Transport PDF Print E-mail

Walking and Cycling

Shank's pony and a bike are the only two truly economical means of transport. It's amazing how whole swathes of the population seem to have lost the use of their legs over the last few decades.

There's not really much advice you can give on walking other than if it's going to take you less than twenty minutes to get there on foot, put your shoes and coat on and open the door. That applies particularly to schools and local shops.

The excuse most people use for not cycling is that they're scared or they'll get sweaty. The first of these arguments is self-defeating: the more cyclists there are on the road, the more car drivers will have to watch out for cyclists. (If the government were to spend a tiny bit less on dual carriageways and a bit more on really decent cycle lanes like in Germany or Holland that might help too...) The second is easily solved either by taking a towel and a change of clothes with you or cycling a bit more slowly. Neither of these excuses seems to deter half the population of Amersterdam.

The government has an incentive scheme to get people to cycle to work, where, in co-operation with your employer (if you have one), you can save up to 50% off the price of a new bicycle:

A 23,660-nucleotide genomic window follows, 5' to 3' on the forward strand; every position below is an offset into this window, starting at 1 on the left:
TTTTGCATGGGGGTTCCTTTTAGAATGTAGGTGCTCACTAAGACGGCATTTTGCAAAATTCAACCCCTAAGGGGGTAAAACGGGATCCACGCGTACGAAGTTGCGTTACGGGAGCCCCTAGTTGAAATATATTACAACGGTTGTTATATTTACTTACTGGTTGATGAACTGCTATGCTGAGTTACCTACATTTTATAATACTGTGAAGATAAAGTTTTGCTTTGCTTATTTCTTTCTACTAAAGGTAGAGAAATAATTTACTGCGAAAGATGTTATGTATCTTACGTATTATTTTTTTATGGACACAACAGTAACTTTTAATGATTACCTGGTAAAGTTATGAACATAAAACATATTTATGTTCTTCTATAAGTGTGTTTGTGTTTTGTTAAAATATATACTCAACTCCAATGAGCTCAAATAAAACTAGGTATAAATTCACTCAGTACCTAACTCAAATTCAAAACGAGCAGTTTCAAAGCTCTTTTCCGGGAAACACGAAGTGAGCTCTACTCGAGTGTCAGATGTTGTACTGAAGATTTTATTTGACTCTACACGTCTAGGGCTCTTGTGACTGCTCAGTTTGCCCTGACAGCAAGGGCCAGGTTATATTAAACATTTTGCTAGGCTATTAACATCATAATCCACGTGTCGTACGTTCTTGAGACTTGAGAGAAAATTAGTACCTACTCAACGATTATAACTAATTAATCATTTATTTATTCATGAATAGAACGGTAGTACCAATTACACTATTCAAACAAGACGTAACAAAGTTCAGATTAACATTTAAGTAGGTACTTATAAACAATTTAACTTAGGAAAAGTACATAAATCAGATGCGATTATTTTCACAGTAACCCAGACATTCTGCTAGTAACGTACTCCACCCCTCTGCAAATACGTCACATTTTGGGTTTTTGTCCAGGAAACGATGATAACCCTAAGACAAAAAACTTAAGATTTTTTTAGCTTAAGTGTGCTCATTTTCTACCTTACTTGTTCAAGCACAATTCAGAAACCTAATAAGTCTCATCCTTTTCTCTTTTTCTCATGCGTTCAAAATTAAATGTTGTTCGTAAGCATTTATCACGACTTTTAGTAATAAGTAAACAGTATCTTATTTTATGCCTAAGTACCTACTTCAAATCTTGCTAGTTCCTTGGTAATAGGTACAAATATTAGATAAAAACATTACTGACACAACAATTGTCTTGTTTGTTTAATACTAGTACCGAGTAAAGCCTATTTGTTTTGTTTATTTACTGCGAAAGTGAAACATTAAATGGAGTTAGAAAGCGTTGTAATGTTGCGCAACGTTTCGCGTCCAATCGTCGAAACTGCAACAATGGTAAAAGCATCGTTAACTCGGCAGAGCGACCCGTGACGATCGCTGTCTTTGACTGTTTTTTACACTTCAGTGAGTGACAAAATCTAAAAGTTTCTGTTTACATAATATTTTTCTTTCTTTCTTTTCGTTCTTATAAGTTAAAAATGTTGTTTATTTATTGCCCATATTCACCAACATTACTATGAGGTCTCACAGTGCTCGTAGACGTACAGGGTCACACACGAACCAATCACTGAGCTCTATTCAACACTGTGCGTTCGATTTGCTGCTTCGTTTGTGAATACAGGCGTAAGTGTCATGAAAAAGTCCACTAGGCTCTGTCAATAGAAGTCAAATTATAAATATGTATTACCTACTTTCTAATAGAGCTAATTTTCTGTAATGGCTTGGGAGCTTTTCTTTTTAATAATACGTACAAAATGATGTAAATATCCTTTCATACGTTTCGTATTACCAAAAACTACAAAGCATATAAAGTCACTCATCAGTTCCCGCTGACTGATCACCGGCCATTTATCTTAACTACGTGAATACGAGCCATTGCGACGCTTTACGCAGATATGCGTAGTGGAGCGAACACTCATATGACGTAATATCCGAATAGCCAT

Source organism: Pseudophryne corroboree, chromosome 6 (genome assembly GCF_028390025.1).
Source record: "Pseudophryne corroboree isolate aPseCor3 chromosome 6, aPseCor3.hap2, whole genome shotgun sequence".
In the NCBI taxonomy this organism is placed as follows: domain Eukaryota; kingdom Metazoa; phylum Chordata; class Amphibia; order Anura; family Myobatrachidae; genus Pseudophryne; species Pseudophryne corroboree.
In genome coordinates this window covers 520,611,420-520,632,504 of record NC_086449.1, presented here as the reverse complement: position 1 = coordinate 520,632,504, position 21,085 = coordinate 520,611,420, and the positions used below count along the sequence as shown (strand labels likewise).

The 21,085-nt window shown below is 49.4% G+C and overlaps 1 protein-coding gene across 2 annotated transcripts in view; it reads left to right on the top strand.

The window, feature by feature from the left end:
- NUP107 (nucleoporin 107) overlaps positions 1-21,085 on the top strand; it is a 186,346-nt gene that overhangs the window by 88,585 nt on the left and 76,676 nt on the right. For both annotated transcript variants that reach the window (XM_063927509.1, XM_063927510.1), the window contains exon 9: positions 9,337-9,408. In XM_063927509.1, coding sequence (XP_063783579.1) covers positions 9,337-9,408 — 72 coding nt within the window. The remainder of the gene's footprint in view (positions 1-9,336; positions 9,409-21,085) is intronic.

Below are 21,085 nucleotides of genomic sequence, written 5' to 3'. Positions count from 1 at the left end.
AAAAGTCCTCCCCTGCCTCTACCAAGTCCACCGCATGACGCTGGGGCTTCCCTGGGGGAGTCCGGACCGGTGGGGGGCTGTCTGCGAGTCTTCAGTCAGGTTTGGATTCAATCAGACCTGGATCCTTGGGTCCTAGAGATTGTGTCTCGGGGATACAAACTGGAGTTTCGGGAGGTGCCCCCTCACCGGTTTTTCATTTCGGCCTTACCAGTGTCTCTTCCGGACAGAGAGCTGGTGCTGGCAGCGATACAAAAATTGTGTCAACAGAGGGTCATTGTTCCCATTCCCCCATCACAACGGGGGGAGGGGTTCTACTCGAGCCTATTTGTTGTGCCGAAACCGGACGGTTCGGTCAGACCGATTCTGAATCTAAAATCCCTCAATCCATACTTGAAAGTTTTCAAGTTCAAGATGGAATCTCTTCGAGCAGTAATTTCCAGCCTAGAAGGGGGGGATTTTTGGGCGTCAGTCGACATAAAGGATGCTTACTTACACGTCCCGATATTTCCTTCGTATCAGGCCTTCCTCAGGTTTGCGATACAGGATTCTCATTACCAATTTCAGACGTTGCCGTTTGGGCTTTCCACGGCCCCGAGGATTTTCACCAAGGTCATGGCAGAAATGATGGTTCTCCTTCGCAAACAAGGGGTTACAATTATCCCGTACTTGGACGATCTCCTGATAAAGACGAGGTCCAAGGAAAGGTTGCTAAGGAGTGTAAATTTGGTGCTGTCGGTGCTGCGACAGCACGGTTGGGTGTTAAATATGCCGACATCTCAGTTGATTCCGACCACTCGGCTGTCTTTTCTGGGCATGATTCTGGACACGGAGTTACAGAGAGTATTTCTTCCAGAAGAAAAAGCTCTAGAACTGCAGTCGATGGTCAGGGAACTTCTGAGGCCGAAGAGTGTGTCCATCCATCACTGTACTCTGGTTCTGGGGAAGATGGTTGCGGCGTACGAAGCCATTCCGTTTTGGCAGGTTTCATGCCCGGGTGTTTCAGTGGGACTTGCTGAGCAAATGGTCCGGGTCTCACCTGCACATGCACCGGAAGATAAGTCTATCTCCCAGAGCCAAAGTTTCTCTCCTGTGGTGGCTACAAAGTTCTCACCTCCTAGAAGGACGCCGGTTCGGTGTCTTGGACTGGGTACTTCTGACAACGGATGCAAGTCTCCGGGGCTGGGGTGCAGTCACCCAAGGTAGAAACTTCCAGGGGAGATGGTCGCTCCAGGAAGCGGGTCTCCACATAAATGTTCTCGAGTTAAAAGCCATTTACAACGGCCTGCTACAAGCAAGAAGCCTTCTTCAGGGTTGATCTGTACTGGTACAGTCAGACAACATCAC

It will be interesting to see how effective the Boris / Barclays bike hire scheme in London proves. The main outcome of the BB partnership so far sees to have been to paint existing cycle lanes turquoise.


Britain used to have a world-class rail network - circa 1880. These days trains in this country tend to be over-priced, over-crowded and under-cared-for: an embarassment in comparison to Denmark, France, Holland, Switzerland and even Italy. It's one of the sadder indictments of successive British governments.

For long distance, do whatever you can to buy your ticket as early as possible - it's the only way you'll get a half decent price. Obviously try to travel off-peak as peak fares are outrageous for the captive commuter market. If you are a commuter you almost certainly buy a weekly, monthly or annual ticket already otherwise you'd be bankrupt.

If you're travelling with kids (at least one kid that is), a family and friends travecard at £24 for the year allows you to save a third off adult fares and allegedly 60% off kids fares:

Do be careful with buying a railcard though. We have found to our cost, that South West Trains, despite the advertising, don't in fact give 60% off the accompanied child fares into London from where we live with the railcard. We need to travel into London often enough as a family that the 30% discount on the adult fares is enough for us to make the £24 railcard worthwhile, but I can't say I'm impressed - particularly in the light of their fare increases, ticket office closures and staff redundancies.